The Great Auk – the original penguin

Skeleton of a Great Auk

Skeleton of a Great Auk

If you visit the new House of Bones exhibition at the Museum can see, amongst all the skeletons, a middle-sized bird sitting upright on a pedestal. At first glance it looks like a penguin. Which is true and false – it’s the original penguin, the Great Auk.

Today, what we call penguins only live south of the equator. But in the North Atlantic, “penguin” (from the Latin pinguis, or fat) originally referred to this huge flightless seabird which nested in large breeding colonies on offshore islands near Scotland, Iceland, and Newfoundland. When explorers first visited the southern oceans, the flightless seabirds there looked so similar they called them penguins as well.

 

 

Lithograph of Great Auk from John Gould’s 1837 publication The Birds of Europe. Eleven years later the bird was extinct

Lithograph of Great Auk from John Gould’s 1837 publication The Birds of Europe. Eleven years later the bird was extinct

Great Auks had no fear of humans, and so were easy pickings for hungry sailors. Slaughtered in their thousands for flesh, fat, feathers, and eggs, not much thought was given to their conservation. In prehistoric times they’d lived on the Atlantic coasts of Europe and Canada. Rare in the 18th century, by 1838 ornithologists were warning they were in danger of extinction. By the 1840s Great Auks could be found on just one island, off the coast of Iceland. Three specimen hunters went there in 1844, and located the last nesting pair. Two men strangled the parents, and the third, perhaps wanting to do the job throroughly, smashed their egg with his boot. That was the end of the line for the species, though a single lonely bird was sighted in the North Atlantic in 1852. Today, all we have left are some eggs, skins, and 24 mounted skeletons, one of which is in Whanganui.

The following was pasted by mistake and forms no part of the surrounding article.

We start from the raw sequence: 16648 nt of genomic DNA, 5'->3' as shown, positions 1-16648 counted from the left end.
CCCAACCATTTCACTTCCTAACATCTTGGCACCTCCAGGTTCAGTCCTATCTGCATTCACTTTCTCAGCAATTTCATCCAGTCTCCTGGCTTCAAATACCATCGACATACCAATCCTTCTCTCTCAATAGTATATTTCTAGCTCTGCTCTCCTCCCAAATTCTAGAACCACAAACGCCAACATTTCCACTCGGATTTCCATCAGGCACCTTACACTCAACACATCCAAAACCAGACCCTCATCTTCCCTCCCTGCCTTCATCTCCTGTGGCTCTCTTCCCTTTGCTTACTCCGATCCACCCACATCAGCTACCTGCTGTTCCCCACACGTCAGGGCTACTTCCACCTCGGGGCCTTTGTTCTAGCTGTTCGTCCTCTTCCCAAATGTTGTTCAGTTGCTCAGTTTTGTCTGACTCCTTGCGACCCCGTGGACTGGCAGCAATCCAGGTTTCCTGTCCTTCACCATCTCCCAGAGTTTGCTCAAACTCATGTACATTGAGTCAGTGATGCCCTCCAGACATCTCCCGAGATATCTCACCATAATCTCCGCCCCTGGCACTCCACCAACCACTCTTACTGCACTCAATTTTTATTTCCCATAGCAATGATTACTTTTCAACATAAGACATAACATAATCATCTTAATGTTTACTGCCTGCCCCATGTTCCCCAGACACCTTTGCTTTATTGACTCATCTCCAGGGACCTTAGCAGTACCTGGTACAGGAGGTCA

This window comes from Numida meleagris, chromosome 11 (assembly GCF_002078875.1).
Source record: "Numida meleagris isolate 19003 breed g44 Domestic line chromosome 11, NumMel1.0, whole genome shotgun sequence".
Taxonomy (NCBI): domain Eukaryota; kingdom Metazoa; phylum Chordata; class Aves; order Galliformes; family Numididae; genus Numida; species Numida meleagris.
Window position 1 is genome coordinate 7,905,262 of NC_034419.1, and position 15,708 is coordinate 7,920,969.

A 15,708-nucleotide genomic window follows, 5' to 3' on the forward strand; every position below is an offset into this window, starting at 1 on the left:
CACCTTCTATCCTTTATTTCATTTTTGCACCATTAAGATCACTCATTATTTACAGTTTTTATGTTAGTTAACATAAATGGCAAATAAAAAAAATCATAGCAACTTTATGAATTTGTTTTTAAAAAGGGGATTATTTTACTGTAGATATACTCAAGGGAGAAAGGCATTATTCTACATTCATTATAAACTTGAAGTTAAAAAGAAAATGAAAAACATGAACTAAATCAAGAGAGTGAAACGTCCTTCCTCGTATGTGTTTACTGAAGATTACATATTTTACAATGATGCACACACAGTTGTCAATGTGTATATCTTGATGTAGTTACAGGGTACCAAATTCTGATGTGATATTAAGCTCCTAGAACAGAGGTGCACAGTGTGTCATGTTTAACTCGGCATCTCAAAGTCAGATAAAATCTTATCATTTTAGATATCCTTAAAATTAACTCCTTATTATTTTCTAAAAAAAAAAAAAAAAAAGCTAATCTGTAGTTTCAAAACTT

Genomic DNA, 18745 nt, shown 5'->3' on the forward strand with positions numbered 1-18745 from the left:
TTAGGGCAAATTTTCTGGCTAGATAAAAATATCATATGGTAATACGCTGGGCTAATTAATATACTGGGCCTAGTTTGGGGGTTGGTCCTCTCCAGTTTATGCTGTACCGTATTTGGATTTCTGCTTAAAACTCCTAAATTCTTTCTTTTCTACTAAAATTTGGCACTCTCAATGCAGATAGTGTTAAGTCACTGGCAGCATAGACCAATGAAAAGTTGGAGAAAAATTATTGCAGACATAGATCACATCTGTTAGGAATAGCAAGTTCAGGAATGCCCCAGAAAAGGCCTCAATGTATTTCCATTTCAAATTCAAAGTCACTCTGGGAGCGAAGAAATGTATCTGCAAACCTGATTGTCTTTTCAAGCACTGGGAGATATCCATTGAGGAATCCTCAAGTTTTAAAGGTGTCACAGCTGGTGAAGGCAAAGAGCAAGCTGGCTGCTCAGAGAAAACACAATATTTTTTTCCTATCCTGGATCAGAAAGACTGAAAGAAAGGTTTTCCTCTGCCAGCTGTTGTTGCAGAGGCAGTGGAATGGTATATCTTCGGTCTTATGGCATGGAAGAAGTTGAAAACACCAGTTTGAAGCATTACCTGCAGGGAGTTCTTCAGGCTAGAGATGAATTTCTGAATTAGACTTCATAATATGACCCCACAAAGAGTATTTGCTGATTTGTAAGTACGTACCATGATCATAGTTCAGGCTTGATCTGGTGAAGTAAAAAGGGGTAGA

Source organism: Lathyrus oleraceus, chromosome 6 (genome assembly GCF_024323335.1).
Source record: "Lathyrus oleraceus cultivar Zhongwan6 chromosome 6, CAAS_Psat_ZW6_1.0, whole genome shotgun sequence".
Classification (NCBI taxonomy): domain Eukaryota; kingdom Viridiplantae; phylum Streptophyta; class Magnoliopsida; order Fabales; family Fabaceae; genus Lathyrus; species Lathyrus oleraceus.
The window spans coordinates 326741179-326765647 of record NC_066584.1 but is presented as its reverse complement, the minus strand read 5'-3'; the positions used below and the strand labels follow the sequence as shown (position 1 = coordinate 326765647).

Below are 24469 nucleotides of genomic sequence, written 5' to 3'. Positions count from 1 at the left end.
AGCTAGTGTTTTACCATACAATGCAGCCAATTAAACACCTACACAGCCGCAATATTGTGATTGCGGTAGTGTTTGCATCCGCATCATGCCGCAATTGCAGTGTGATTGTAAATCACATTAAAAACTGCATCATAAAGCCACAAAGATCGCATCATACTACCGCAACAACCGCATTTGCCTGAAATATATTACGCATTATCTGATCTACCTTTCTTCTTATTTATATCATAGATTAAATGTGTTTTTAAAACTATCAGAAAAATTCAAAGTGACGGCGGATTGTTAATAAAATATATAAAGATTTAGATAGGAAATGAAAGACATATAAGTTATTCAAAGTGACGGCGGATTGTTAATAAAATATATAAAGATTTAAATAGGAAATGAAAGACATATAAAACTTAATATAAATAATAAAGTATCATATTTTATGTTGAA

Detail from skeleton of a Great Auk

Detail from skeleton of a Great Auk

When I was doing my PhD research in the USA, I visited Harvard’s famous Museum of Comparative Zoology in Cambridge, Massachussetts, and was surprised to see a moa skeleton on display. How did it get there? It turns out it came from Whanganui. The town had a treasure-trove of moa bones nearby, and the Museum in its early days was keen to acquire specimens from around the world, so traded one of its extra moa with Harvard, one extinct bird for another. So the skeleton in House of Bones is one of the few old-school penguins in the Southern Hemisphere.

Mike Dickison is the Curator of Natural History at the Whanganui Regional Museum

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